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Boeing Capital makes up for lack of US Ex-Im guarantees

Boeing Capital’s financing and investment portfolio more than doubled year-on-year ending with a total value of $4.1 billion in 2016.

The financing arm of the US manufacturer provided customer financing of $1.4 billion last year after providing $586 million the previous year, almost a 135% increase.

Boeing Capital’s financing portfolio covers a number of customers that the company believes have less than investment-grade credit, according to the company’s annual report released this week.

“While we may be required to fund a number of new aircraft deliveries in 2017 and/or provide refinancing for existing bridge debt, we expect alternative financing will be available at reasonable prices from broad and globally diverse sources,” Boeing says.

Boeing Capital noted that the volume of new business could increase again this year if the Export-Import Bank of the USA continues to be unable to approve new transactions.

“Until the U.S. Senate confirms members sufficient to reconstitute a quorum of the bank’s board of directors, the bank will not be able to approve any transaction totaling more than $10 million. As a result, we may fund additional commitments and/or enter into new financing arrangements with customers,” Boeing says.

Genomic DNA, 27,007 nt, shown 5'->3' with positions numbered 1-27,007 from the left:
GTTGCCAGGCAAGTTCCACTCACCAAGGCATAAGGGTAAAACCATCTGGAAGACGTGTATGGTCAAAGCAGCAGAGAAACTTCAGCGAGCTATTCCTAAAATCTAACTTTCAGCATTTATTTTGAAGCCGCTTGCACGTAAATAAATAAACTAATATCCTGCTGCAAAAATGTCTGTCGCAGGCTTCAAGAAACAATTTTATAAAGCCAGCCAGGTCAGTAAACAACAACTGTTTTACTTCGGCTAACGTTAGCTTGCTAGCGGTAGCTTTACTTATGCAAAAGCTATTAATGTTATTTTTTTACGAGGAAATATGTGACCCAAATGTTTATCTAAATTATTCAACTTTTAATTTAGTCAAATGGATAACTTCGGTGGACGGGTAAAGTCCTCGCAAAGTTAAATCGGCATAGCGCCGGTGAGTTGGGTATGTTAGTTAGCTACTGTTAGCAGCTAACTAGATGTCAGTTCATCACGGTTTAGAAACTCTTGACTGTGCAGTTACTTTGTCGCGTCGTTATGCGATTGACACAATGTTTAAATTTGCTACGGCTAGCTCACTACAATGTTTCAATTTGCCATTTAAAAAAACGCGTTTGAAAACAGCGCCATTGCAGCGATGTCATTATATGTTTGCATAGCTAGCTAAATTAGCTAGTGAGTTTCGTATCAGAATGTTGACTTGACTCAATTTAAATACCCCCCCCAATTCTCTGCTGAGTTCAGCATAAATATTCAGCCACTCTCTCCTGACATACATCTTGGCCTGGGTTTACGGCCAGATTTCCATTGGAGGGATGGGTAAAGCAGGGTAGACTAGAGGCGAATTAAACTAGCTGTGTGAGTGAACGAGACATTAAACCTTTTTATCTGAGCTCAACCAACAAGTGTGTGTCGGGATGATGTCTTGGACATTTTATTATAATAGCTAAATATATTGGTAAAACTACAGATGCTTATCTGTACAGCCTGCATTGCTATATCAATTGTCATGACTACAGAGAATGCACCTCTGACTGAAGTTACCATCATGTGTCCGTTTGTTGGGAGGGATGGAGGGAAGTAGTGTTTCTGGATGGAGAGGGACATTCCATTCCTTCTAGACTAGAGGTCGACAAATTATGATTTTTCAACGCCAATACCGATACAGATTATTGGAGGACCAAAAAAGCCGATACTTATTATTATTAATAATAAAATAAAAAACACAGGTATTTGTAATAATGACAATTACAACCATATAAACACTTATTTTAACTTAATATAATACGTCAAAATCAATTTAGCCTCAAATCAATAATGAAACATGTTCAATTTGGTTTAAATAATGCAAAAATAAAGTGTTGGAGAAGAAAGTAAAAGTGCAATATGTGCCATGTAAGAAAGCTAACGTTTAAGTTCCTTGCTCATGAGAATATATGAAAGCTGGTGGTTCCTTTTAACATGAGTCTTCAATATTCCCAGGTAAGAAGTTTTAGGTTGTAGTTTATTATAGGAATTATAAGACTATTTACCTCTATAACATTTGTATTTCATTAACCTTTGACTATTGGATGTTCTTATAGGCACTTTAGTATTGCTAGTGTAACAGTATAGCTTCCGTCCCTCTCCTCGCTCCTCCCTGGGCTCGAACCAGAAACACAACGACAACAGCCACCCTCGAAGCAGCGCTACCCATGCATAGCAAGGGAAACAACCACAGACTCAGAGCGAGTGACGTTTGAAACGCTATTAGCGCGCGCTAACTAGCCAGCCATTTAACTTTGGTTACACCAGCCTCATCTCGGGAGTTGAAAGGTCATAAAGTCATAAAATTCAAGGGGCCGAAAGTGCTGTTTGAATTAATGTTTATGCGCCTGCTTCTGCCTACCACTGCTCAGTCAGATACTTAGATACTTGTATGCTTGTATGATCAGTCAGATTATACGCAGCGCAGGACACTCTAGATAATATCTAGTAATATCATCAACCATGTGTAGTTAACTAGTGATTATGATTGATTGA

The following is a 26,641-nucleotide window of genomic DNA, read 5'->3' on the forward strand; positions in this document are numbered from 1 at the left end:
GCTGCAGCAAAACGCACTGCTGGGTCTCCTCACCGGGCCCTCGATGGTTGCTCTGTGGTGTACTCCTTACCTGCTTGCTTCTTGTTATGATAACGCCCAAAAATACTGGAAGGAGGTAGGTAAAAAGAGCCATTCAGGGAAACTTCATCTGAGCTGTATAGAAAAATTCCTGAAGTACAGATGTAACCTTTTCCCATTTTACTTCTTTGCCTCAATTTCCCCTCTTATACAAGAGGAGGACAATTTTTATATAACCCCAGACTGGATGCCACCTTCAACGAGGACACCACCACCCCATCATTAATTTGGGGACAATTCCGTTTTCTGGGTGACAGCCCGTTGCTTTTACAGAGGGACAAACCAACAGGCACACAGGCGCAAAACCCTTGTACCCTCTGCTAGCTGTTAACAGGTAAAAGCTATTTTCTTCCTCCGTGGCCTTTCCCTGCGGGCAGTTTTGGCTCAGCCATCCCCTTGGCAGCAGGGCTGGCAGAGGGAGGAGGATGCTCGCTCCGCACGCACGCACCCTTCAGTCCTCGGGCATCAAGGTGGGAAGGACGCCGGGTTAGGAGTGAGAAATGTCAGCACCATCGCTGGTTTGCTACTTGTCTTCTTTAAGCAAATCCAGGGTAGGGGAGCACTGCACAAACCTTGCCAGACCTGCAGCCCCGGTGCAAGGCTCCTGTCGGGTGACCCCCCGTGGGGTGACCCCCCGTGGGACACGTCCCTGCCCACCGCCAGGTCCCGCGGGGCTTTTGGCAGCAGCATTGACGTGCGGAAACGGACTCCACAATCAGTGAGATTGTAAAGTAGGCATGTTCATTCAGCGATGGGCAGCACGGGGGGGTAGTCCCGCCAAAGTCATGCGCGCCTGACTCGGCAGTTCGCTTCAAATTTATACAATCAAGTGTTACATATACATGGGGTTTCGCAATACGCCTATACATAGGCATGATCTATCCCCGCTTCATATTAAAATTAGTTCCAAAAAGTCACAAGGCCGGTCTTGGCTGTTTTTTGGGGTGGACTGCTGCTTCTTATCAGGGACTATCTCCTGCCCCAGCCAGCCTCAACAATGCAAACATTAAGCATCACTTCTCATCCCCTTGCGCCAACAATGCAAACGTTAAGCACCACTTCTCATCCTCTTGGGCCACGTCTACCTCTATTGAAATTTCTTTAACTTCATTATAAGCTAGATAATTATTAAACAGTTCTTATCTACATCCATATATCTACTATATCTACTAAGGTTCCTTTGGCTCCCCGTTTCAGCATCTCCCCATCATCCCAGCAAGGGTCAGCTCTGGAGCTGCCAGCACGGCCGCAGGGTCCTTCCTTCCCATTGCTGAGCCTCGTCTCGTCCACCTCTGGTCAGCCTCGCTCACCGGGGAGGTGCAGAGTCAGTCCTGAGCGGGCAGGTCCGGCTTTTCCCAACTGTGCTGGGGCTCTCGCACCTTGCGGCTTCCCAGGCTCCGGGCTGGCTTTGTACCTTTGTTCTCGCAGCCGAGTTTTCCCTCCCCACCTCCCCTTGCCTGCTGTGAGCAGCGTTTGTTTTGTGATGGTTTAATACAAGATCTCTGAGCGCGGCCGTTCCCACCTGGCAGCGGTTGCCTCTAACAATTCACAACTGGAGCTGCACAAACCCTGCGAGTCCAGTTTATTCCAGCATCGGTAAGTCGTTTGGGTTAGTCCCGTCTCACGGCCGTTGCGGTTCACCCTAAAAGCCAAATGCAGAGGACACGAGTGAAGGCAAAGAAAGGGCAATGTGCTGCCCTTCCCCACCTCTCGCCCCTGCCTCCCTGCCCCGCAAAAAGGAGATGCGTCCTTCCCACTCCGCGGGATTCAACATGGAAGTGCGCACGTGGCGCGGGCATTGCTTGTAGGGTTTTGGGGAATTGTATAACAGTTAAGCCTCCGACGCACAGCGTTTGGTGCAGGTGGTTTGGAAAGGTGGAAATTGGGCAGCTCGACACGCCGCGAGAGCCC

Boeing says that non-US customers may choose to delay purchases if they cannot obtain financing at reasonable costs. Additionally, the company warns that the lack of US Ex-Im support for Boeing aircraft could impact future sales campaigns involving non-US customers.

“We continue to work with our customers to mitigate risks associated with the lack of a quorum of the bank’s board of directors and assist with alternative third party financing sources.”

FlightGlobal first reported in June that Boeing was considering commercial alternatives for the US Ex-Im Bank guaranteed loans.

It is understood that the manufacturer is nearing a deal after working with Citi, Goldman Sachs and Morgan Stanley to create a new programme where insurers would guarantee the loan for weaker credit airlines purchasing aircraft.

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